​Due to high traffic volume on our website, the wait time to purchase tickets may be higher than usual. We thank you for your patience.

Boston Lights Sold Out Dates:
-September 22 - 27
-October 1-4, 9-11, 16-18, 23-25, and 31


Please purchase tickets for another night here.

 

Know Before You Go:
• To ensure the safety of staff and guests, we've made modifications to the Zoo experience in accordance with public guidance and health recommendations. Please review our Re-Opening FAQs (FPZ and SZ) before your visit.
• Members:​ Online reservations are required for your visit.

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All About Animals

Masai Giraffes

  • Boston's tallest residents:

    Amari and Chad are the tallest mammals in the city of Boston! Amari is likely full-grown at 14 feet, and Chad's height is 14.5 feet and climbing!

  • Meet Chad:

    Chad, our male giraffe, was born in 2016. You can tell him apart from Amari, our female giraffe, by his coloring and height. Chad's coat is lighter than Amari's, and he stands about a half foot taller (though he's still growing). Chad loves to carry sticks around and slowly peel off the bark.

  • Meet Amari:

    Amari was born here at Franklin Park Zoo in 2016. Due to medical issues at birth, zookeepers needed to hand-feed and care for Amari day and night. Thanks to their dedication, Amari is thriving today!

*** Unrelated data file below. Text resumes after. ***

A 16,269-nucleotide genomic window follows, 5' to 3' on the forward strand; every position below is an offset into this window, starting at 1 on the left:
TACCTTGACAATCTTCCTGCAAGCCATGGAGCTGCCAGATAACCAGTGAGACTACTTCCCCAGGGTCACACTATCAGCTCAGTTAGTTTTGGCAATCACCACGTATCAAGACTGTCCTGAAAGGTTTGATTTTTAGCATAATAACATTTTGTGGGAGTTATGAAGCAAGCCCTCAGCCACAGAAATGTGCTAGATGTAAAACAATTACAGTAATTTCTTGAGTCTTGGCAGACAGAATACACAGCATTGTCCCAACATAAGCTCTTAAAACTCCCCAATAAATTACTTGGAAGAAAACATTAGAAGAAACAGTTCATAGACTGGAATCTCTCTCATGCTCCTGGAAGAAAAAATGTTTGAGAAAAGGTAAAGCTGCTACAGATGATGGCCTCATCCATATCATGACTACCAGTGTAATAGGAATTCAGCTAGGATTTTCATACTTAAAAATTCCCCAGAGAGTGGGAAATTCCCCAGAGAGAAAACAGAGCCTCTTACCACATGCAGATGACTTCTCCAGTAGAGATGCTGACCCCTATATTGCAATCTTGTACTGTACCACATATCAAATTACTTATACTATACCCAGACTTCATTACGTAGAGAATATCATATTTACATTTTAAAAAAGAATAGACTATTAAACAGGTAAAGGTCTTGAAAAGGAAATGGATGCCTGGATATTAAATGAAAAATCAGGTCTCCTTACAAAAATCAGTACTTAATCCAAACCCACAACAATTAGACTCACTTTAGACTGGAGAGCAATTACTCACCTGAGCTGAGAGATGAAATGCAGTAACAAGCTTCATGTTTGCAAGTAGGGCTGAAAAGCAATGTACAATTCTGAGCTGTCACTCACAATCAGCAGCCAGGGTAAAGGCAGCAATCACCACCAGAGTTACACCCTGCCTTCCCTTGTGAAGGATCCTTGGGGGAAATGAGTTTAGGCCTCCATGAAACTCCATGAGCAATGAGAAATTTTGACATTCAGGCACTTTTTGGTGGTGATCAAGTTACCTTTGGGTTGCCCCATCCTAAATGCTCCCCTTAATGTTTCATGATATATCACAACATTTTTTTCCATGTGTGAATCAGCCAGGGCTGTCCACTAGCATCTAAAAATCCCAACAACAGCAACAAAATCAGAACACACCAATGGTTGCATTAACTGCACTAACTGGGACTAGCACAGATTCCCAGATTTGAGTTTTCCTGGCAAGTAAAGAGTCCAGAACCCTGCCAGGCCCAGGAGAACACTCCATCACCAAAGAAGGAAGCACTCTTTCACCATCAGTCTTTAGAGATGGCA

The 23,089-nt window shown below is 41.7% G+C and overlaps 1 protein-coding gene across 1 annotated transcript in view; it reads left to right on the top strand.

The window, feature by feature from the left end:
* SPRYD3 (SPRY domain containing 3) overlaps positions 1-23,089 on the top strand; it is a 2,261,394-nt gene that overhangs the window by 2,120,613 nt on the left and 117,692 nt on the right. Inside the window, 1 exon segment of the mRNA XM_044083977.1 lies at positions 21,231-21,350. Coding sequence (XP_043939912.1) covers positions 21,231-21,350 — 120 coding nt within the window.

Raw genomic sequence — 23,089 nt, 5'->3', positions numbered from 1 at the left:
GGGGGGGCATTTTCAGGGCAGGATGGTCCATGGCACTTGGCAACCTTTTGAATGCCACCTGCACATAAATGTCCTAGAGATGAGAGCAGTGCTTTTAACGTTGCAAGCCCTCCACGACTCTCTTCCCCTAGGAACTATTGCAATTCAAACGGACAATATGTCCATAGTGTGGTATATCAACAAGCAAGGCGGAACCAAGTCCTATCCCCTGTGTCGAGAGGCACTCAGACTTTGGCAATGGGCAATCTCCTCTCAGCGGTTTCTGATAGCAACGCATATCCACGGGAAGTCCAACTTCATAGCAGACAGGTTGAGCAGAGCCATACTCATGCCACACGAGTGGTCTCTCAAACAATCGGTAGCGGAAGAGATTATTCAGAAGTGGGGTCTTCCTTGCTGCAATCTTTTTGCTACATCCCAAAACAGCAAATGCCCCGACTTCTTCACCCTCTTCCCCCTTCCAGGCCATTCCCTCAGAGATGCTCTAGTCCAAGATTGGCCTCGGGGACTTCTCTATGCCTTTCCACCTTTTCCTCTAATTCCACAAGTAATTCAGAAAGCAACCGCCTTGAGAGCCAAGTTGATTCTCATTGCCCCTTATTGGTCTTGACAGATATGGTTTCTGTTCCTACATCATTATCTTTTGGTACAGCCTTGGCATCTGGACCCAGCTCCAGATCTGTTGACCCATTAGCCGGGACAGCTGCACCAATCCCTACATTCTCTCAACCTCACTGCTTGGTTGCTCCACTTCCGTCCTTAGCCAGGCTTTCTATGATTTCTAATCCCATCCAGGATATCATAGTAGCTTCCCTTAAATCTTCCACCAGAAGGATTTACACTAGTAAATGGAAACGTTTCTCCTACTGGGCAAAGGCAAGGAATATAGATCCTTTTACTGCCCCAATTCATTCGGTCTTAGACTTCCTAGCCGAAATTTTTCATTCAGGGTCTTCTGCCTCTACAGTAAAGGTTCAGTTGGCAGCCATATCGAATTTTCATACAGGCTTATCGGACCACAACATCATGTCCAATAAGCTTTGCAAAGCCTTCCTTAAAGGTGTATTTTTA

• Snack Facts:

    Amari and Chad both like lettuce, but bananas, sweet potato, and carrots are their favorite treats! They mainly eat fresh “browse” which is another name for leaves and twigs.

You can visit our giraffes during the warmer months in Franklin Park Zoo's Giraffe Savannah.

 

About the Masai Giraffe

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Geographic Range:

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Class:  Mammalia
Order: Cetartiodactyla
Family: Giraffidae
Genus: Giraffa
Species: camelopardalis
Subspecies: tippelskirchi

With its long legs and neck, the Masai giraffe is the world’s tallest land mammal. The giraffe has a huge heart—think of a 25 pound basketball—which generates the high blood pressure necessary to maintain blood flow up to its brain. Males often engage in “necking” —swinging their necks to strike each other with the side of their heads to determine hierarchy or show affection. This roughhousing doesn’t cause physical harm, but when confronted by a predator, giraffes will kick with deadly force in order to escape.

 

 

There's So Much More to See

Franklin Park Zoo's Animals Stone Zoo's Animals